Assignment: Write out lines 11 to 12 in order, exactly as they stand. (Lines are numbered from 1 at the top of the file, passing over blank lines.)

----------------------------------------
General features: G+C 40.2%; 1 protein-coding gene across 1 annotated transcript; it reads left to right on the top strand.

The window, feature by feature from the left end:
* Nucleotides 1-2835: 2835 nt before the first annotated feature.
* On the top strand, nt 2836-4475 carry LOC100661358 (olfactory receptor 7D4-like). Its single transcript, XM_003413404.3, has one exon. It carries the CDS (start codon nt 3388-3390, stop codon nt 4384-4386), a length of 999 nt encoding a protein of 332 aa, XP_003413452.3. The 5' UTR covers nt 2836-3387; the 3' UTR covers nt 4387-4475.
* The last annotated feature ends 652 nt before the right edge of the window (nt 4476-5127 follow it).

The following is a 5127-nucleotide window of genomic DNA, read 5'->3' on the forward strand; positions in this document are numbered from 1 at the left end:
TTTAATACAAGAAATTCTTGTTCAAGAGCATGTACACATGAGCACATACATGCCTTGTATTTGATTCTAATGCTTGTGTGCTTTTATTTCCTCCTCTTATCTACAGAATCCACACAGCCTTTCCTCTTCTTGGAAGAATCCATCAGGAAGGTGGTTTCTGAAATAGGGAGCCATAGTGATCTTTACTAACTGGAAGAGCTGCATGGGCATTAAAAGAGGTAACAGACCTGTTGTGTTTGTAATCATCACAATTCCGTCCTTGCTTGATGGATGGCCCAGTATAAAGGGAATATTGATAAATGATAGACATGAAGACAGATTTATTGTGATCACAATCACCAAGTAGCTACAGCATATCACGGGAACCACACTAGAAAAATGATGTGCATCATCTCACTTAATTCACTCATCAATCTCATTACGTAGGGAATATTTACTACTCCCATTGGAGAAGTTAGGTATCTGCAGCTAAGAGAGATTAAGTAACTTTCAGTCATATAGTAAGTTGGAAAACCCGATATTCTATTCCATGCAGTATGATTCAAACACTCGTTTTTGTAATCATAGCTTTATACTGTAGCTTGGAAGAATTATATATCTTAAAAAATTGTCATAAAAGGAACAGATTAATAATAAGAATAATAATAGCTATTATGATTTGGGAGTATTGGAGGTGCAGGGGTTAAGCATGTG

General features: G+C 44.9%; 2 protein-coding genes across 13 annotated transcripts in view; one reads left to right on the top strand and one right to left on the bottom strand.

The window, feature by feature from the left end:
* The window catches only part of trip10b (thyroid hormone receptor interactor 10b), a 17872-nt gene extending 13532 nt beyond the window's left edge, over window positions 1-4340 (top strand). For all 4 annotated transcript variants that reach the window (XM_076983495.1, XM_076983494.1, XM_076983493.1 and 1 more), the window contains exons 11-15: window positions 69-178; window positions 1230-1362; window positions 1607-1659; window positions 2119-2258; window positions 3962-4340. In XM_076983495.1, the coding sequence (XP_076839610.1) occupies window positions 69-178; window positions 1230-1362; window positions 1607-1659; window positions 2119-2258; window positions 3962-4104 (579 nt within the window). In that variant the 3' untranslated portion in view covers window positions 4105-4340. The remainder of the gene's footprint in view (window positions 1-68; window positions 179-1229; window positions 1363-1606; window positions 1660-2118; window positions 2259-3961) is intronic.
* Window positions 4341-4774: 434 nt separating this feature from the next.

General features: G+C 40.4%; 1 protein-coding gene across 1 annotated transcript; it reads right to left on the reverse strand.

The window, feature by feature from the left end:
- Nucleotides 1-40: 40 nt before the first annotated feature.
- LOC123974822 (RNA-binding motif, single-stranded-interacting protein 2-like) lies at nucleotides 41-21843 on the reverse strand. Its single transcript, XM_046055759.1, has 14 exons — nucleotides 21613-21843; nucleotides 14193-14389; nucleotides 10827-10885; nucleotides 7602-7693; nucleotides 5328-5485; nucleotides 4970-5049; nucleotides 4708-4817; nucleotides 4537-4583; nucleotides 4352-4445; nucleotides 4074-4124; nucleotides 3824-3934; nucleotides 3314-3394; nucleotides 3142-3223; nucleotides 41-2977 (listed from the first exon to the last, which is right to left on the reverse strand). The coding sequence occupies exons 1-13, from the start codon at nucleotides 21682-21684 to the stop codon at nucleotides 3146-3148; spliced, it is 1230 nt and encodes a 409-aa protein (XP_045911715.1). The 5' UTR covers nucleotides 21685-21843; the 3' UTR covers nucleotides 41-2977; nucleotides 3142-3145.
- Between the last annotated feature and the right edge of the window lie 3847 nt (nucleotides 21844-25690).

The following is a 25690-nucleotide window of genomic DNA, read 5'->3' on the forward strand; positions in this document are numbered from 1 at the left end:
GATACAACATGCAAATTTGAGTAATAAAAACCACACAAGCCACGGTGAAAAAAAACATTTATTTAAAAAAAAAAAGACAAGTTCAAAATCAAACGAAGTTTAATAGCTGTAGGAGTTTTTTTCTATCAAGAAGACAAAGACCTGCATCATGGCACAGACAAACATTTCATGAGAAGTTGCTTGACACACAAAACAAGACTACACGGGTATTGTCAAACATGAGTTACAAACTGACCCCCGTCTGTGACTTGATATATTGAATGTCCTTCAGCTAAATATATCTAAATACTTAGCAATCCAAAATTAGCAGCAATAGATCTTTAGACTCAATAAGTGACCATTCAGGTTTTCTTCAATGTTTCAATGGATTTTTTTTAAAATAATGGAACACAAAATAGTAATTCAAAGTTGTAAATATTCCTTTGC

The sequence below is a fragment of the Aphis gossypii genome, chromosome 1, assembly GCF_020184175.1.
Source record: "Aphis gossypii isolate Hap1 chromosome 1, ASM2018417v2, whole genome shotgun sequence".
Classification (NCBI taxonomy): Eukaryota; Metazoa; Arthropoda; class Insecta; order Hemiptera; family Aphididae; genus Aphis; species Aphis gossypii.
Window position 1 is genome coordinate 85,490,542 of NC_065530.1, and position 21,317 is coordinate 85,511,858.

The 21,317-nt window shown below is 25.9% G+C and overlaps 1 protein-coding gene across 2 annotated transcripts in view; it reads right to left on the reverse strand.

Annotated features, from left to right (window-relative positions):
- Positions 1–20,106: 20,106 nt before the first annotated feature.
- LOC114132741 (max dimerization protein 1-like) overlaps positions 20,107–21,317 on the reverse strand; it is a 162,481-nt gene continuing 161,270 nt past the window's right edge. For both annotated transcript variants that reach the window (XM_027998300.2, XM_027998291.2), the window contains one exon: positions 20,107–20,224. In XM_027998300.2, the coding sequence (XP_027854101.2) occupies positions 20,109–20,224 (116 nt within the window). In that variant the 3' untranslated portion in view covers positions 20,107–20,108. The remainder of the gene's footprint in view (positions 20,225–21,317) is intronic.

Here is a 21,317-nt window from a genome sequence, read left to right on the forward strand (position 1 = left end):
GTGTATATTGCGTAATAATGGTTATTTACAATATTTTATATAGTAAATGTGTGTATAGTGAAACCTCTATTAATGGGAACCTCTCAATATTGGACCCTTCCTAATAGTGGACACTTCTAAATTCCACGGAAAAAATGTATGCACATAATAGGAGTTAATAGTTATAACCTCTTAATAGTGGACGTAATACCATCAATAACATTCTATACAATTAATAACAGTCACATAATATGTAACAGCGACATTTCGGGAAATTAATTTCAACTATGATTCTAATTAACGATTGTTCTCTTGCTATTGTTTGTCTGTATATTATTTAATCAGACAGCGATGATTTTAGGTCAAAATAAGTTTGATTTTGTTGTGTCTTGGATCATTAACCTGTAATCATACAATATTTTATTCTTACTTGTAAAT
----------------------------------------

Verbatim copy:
* Window positions 4341-4774: 434 nt separating this feature from the next.

General features: G+C 40.4%; 1 protein-coding gene across 1 annotated transcript; it reads right to left on the reverse strand.